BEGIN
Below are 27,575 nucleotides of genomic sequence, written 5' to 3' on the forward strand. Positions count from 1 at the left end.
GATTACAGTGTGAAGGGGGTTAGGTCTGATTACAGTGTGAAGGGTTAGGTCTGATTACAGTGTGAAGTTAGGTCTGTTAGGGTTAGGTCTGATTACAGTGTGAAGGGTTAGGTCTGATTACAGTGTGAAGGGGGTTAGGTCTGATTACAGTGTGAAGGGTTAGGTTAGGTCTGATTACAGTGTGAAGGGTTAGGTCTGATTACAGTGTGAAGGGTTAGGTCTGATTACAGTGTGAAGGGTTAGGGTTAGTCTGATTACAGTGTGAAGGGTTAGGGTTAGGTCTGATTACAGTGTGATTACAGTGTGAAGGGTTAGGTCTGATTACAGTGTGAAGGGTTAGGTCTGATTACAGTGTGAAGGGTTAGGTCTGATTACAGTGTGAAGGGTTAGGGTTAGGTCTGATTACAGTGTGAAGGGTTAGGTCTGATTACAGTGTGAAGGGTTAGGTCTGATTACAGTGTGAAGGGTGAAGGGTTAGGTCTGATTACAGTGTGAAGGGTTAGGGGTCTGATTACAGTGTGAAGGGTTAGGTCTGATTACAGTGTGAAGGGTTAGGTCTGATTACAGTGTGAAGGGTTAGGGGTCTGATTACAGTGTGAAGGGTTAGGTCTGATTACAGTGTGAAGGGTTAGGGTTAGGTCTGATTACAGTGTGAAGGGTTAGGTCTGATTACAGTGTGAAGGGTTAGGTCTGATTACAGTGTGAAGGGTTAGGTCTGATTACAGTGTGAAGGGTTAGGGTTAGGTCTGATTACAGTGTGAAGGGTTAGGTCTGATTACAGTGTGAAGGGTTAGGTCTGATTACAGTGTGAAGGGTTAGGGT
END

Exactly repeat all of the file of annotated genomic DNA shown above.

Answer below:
Below are 27,575 nucleotides of genomic sequence, written 5' to 3' on the forward strand. Positions count from 1 at the left end.
GATTACAGTGTGAAGGGGGTTAGGTCTGATTACAGTGTGAAGGGTTAGGTCTGATTACAGTGTGAAGTTAGGTCTGTTAGGGTTAGGTCTGATTACAGTGTGAAGGGTTAGGTCTGATTACAGTGTGAAGGGGGTTAGGTCTGATTACAGTGTGAAGGGTTAGGTTAGGTCTGATTACAGTGTGAAGGGTTAGGTCTGATTACAGTGTGAAGGGTTAGGTCTGATTACAGTGTGAAGGGTTAGGGTTAGTCTGATTACAGTGTGAAGGGTTAGGGTTAGGTCTGATTACAGTGTGATTACAGTGTGAAGGGTTAGGTCTGATTACAGTGTGAAGGGTTAGGTCTGATTACAGTGTGAAGGGTTAGGTCTGATTACAGTGTGAAGGGTTAGGGTTAGGTCTGATTACAGTGTGAAGGGTTAGGTCTGATTACAGTGTGAAGGGTTAGGTCTGATTACAGTGTGAAGGGTGAAGGGTTAGGTCTGATTACAGTGTGAAGGGTTAGGGGTCTGATTACAGTGTGAAGGGTTAGGTCTGATTACAGTGTGAAGGGTTAGGTCTGATTACAGTGTGAAGGGTTAGGGGTCTGATTACAGTGTGAAGGGTTAGGTCTGATTACAGTGTGAAGGGTTAGGGTTAGGTCTGATTACAGTGTGAAGGGTTAGGTCTGATTACAGTGTGAAGGGTTAGGTCTGATTACAGTGTGAAGGGTTAGGTCTGATTACAGTGTGAAGGGTTAGGGTTAGGTCTGATTACAGTGTGAAGGGTTAGGTCTGATTACAGTGTGAAGGGTTAGGTCTGATTACAGTGTGAAGGGTTAGGGT